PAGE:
Also, this is the same comment weird drunk guys in bars have been saying to me since I moved to the Midwest. It has the gross stench of fetishism that is hard to shake off, even if that wasn’t the intent of the comment. Nothing quite dehumanizing a girl more than being made to feel as if she’ll become the basis for a “fun” story between guys. The story about the time he dated a “black chick” will be bandied about mixed in with stories about golfing or professional conquests.
And I know what you’re thinking, Carl. You’re thinking: “I was just stating a fact. I, in fact, have never dated a black woman.” And I acknowledge that fact. And, as a black woman, I can tell you that I already knew that and you didn’t have to tell me. Our last date was at a “Wait, Wait Don’t Tell Me” taping, Carl. We just left a craft beer tasting. Like, Carl. You didn’t need to tell me that. It’s obvious. What next? You loved Arrested Development? I know, Carl. I know.
My overall point is that words have an impact and meaning. And those words have a harmful impact. And I know you don’t agree. But, as the black woman in this scenario, I’m gonna need you to trust me when I say this comment was racially insensitive and made me uncomfortable. I’ve got 33 years of research under my belt, Carl. Trust me on this one.
Would you like another beer, Carl? Smile, Carl. We can go back to my place and listen to the WTF podcast. Who doesn’t love a little Marc Maron!?
To which Carl says: “You’re not like any black person I’ve ever met.”
My brow furrows. “Carl! Do I need to start over?”
Tall Girl Tales
People often ask me whether I like being tall. I always find the question a bit odd. Tall is fundamentally my state of being. There is nothing I can do to change it. I better like it. If I don’t like it then that would mean that I’m unhappy with an essential element of who I am. That being said, I like it. I really enjoy it. Being tall makes me happy. But, obviously, it wasn’t always that way.
Growing up, I felt awkward and out of place. As a child I was growing at a rate faster than my actual age. When I was a toddler, I looked like I was 5 years old. When I was 9, I looked like a 12 year old. By the age of 12, I was 6 feet tall. In 1994, at the height of my pubescence, clothing stores and labels didn’t give a rip about tall women. There were no tall length pants for 12 year old girls. The rare tall length pants could be found in specialty shops in styles that were made out of strange material and most likely came with pleats. So my options became wearing silk pleated pants or wearing men’s pants. Both options feel like death to a 12 year old girl.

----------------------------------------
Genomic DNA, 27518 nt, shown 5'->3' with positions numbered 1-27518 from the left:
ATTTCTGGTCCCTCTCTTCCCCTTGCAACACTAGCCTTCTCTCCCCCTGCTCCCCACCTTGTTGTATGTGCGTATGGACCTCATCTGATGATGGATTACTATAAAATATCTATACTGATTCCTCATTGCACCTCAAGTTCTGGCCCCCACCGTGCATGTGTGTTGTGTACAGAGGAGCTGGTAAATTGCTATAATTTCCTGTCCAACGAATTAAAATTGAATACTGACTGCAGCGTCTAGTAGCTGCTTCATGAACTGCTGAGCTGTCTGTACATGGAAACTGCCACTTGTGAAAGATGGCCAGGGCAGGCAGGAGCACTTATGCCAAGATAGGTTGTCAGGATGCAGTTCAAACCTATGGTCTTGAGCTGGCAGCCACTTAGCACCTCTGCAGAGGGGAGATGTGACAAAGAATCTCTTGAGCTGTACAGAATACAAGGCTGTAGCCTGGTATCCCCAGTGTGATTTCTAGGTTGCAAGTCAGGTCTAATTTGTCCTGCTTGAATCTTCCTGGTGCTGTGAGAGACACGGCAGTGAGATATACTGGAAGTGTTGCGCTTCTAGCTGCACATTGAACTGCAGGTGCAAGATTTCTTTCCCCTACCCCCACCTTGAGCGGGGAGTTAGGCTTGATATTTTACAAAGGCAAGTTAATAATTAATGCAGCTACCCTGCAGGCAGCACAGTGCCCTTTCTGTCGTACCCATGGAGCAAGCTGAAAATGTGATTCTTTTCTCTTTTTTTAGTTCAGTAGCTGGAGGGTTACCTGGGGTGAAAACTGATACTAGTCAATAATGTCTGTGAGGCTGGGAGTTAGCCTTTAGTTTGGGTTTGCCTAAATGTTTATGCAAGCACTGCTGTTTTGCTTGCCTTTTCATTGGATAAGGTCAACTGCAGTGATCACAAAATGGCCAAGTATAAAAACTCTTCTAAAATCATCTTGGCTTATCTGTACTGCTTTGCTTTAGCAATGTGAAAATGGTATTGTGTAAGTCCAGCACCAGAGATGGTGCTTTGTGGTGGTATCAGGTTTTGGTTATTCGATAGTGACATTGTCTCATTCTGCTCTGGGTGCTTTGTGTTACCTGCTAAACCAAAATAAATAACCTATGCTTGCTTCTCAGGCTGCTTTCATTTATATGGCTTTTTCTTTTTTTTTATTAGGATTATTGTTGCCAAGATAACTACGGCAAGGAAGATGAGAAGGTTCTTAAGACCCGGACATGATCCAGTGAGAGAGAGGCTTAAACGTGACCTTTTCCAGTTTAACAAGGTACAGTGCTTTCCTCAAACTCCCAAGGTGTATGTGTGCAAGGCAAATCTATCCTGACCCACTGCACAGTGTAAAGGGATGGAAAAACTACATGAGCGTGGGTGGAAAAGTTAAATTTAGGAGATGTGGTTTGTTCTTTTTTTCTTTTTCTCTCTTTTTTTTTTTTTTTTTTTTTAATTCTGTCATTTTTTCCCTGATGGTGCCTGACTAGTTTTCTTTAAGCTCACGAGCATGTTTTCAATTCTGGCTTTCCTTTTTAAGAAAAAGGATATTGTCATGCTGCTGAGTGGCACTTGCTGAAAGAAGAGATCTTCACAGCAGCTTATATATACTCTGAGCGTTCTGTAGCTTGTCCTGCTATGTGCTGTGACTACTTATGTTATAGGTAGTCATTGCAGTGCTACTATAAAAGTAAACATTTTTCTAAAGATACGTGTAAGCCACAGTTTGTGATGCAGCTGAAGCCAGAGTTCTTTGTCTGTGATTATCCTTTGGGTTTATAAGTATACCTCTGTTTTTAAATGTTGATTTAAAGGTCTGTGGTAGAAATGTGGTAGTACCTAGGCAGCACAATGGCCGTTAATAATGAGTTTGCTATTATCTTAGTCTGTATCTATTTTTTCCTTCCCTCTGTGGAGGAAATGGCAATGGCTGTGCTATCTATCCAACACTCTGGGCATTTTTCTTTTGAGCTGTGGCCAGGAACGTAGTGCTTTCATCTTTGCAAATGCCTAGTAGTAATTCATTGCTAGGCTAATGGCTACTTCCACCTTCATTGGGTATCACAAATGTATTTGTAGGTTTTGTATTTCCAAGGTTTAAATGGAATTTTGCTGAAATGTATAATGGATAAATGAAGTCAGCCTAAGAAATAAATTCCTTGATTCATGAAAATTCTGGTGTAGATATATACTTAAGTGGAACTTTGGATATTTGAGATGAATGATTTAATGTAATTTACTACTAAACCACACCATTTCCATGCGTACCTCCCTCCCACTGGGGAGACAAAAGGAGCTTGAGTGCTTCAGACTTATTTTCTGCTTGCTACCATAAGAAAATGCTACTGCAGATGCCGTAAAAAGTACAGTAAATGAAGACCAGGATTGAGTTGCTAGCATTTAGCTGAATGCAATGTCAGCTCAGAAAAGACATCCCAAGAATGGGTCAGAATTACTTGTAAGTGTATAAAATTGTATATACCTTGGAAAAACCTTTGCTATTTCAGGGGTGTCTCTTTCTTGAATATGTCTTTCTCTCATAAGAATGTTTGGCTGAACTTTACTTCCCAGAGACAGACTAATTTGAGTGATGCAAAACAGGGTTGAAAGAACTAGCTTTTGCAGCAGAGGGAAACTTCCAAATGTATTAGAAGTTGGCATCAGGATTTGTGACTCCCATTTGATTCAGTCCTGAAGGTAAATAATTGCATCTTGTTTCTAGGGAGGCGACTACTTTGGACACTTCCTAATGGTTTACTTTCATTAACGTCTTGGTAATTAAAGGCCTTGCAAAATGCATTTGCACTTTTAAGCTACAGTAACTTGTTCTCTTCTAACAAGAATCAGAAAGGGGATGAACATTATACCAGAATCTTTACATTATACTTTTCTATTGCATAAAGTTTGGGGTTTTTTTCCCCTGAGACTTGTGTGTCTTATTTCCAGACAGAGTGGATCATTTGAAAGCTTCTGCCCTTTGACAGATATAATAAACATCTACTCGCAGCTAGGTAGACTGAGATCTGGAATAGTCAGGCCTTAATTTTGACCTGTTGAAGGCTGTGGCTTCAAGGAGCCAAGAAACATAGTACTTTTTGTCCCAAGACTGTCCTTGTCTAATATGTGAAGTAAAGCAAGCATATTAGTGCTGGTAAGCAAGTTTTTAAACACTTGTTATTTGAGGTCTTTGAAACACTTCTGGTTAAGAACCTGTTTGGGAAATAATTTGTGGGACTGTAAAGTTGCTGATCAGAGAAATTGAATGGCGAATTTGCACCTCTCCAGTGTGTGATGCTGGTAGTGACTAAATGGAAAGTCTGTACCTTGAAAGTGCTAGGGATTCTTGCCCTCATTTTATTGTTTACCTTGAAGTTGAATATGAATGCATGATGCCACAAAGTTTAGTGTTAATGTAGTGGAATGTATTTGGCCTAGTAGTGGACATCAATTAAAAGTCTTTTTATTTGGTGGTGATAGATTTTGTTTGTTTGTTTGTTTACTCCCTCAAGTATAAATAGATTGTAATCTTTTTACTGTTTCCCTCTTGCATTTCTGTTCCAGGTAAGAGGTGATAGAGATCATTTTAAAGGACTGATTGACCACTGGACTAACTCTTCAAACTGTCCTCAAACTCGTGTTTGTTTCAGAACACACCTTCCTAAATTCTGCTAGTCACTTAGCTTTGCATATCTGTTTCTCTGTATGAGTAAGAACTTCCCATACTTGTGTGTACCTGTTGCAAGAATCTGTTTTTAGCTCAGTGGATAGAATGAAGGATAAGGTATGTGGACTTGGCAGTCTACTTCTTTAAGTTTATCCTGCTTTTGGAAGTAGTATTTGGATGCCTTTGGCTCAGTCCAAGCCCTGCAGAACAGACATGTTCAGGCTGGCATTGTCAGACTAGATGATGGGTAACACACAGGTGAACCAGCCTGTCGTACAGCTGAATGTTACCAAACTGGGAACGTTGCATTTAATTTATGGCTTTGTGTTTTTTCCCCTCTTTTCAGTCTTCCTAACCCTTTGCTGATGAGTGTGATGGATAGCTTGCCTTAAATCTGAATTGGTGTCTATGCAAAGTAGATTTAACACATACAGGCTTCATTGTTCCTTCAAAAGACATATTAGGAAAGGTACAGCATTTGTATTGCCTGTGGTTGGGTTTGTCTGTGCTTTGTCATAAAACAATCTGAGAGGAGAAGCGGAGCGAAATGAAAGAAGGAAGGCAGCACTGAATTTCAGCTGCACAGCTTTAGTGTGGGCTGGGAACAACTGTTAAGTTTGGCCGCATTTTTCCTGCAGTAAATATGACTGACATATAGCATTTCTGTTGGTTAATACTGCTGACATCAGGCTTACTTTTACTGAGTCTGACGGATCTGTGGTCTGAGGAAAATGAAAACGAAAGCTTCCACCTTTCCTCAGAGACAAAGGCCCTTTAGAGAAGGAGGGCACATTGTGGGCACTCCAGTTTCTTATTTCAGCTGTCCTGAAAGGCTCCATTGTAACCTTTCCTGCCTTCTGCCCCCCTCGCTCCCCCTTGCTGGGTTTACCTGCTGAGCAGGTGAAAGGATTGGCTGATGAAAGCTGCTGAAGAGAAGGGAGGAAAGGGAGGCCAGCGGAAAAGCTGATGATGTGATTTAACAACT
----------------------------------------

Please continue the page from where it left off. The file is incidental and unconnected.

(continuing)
Like most women, I wanted to be doted on. I wanted a guy to make me feel girly and feminine. And guys at school never reacted that way to me. I was greeted with high fives and called by last name. So, in sum, growing up my exposure to men came in two forms: (1) strange aggressive catcallers who expose themselves at Whole Foods and (2) guys who gave me high fives and talked to me about sports. It didn’t matter what I wore, I was “one of the boys” by default. I didn’t help myself by taking an interest in things that could be deemed traditionally “male”. Even now, I prefer beer to wine. I love sports more than any woman I know and more than a good amount of men. Almost every time I’ve been sent flowers, it’s been after I’ve begged for them. Just once I’d like some guy to send me flowers because he thought ,despite me being taller than most of the human population, I’m special, awesome and I deserve some damn flowers.
A couple of years ago I tried to change my appearance, wardrobe and interests to be more “girly”. I’d consistently crouch down to not appear too tall in pictures. Until one day a female friend who stood all of 5’2″ said, “You’re tall. You can’t fight it. Just stand up.” And I did. And I look like a giant in all my pictures. But I also just look like me.
No More Miss Nice Girl
Over the years, I’ve done so much accommodating to make other people comfortable. And, frankly, I’m exhausted.
I had major reservations about writing any posts about my experiences as a woman and, specifically as a black woman because I didn’t want to make people uncomfortable. And embarrassingly, I didn’t want guys to not like me because I spoke honestly and truthfully about my feelings, my body, feminism, racism, sexism and my experiences. But ultimately, I decided that I didn’t care anymore. There is immense power in acknowledging and owning who you are. I’ve been treated differently for most of my life based on physical characteristics but I’m done worrying about it. Because, ultimately, if someone has a problem with me then it’s their problem not mine.
P.S. I always aim to approach difficult and sensitive topics with humor. Please attempt to read the post in the tone in which it was intended. 😉
P.P.S. I’ve never dated anyone named Carl.